June 7, 2020
Revised Common Lectionary
Genesis 1:1 – 2:4a
2 Corinthians 13:11-13
Lectionary for Mass (RC)
Exodus 34:4b-6, 8-9
Daniel 3:52, 53, 54, 55, 56 (52b)
2 Corinthians 13:11-13
Most Christians have heard many times the concluding portion of today’s Epistle reading as part of their worship: “The grace of the Lord Jesus Christ, the love of God, and the communion of the Holy Spirit be with all of you” (2 Corinthians 13:13).
The beauty and comforting familiarity of this benediction belie the sharp words of rebuke that otherwise dominate Paul’s two letters to the church at Corinth. Both of these writings reflect the divisions—some petty and some bitter—that had caused rifts among members of that community: the appalling behavior of wealthier members toward the poor among them; the self-aggrandizing claims by some that their gifts were superior to those of others; the cult-like factions that formed in response to some teachers and leaders.
The entire closing section of 2 Corinthians that we read this Sunday is a tightly stated appeal for unity. This kind of oneness can seem like a fantasy in a society where a black runner can be shot to death by white vigilantes and an unarmed black man can be murdered on the streets of Minneapolis by a white police officer.
With so much racism and in injustice in the world, we might well ask how families, churches, and communities can practice and promote the spirit of oneness that Paul expresses in the series of succinct and powerful instructions that precede his well-known benediction: put in order, agree, listen, live in peace, kiss.
So often it feels as though we are living with forces directly opposed to these simple commands expressed here by Paul. Far too often people create chaos, dispute, talk past one another, live in conflict, turn away. These ways of acting, all too common in the world today, are the antithesis of life in the Triune God.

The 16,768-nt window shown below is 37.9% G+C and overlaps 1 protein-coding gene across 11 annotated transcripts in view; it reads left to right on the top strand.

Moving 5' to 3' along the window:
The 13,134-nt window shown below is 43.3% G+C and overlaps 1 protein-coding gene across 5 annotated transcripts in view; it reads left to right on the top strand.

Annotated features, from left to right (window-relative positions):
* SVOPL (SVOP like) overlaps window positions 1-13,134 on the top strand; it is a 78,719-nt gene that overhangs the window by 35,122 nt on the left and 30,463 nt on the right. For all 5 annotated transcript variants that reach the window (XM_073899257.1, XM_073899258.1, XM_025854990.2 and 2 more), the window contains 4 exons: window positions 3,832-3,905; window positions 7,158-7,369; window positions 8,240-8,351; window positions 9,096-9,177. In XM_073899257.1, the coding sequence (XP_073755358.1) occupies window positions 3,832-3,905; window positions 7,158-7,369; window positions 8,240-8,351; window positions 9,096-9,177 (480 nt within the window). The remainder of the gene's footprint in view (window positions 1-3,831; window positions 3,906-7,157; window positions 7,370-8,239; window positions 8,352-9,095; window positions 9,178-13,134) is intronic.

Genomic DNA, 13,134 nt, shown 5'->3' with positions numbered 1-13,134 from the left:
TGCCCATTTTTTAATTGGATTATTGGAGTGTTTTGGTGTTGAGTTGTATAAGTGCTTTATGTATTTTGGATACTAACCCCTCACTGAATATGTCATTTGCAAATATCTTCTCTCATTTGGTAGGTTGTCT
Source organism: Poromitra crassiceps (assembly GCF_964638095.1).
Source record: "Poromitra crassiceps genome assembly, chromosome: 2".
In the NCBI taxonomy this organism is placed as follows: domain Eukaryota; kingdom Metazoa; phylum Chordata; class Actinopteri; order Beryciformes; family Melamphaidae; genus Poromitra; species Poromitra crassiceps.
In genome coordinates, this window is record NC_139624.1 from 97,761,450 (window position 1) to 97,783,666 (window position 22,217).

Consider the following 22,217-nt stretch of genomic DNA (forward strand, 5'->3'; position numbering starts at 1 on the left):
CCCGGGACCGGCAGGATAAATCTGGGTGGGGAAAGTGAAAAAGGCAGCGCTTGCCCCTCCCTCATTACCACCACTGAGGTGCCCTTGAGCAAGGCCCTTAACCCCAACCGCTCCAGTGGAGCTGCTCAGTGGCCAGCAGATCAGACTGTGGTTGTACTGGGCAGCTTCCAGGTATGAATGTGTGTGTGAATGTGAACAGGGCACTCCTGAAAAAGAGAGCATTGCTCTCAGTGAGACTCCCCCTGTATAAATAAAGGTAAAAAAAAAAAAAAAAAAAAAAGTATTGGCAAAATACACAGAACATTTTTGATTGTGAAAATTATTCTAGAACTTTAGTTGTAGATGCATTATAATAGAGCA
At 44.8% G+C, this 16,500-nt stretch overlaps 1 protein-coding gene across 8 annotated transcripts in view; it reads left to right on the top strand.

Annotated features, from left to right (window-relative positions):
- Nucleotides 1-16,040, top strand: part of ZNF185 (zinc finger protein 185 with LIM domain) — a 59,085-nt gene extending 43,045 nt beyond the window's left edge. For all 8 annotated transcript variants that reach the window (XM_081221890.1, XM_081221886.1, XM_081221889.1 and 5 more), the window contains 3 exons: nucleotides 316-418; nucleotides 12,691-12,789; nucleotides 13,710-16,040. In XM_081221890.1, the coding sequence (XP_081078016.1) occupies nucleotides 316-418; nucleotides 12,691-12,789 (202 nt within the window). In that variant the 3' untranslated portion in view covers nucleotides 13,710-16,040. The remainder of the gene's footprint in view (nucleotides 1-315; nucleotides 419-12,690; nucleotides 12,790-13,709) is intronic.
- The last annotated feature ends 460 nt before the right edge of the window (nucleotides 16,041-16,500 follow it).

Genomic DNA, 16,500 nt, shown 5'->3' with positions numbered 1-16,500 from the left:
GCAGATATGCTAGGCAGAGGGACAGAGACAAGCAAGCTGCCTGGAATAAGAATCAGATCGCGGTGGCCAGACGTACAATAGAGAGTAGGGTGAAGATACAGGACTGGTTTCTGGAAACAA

The Trinity is the ultimate model of unity. Like our Jewish and Muslim siblings, Christians profess faith in one God, who is the only God. The “threeness” of God in no way negates God’s “oneness.” The three persons of the Trinity dwell in a perfect communion of love that overflows to create, redeem, and sustain.
Paul’s familiar benediction is both an affirmation and a challenge for us amid the brokenness and fractiousness that surround us. Let us embrace ways of living in which people of color are no longer victimized. With Paul, let us pray that people everywhere may experience the grace, love, and communion of the Trinity. As members of God’s family, may we bring those gifts to our work of anti-racism, of reconciliation based on justice, and of human solidarity that reflects the love of the Triune God.
A Hymn for Today: “How Wonderful the Three-in-One”
This text by eminent hymn writer Brian Wren, FHS, expresses many of the themes found in today’s reading from 2 Corinthians, developing various aspects of the wonderful unity shown forth in the life and love of the Trinity.
How wonderful the Three-in-One,
Whose energies of dancing light
Are undivided, pure and good,
Communing love in shared delight.
Before the flow of dawn and dark,
Creation’s Lover dreamed of earth,
And with a caring deep and wise,
All things conceived and brought to birth.
The Lover’s own Belov’d, in time,
Between a cradle and a cross,
At home in flesh, gave love and life
To heal our brokenness and loss.
Their Equal Friend all life sustains
With greening pow’r and loving care,
And calls us, born again by grace,
In Love’s communing life to share.
How wonderful the Living God:
Divine Belov’d Empow’ring Friend,
Eternal Love, Three-in-One,
Our hope’s beginning, way and end.
Text: Brian Wren. © 1989, Hope Publishing Company. All rights reserved. Used by permission.
Image Credit: Icon of the Holy Trinity, Andrei Rublev
“Word and Song: A Lectionary Reflection” is written by the Executive Director of The Hymn Society, Rev. Dr. Mike McMahon. For his full bio, click here and scroll down to the “staff” section.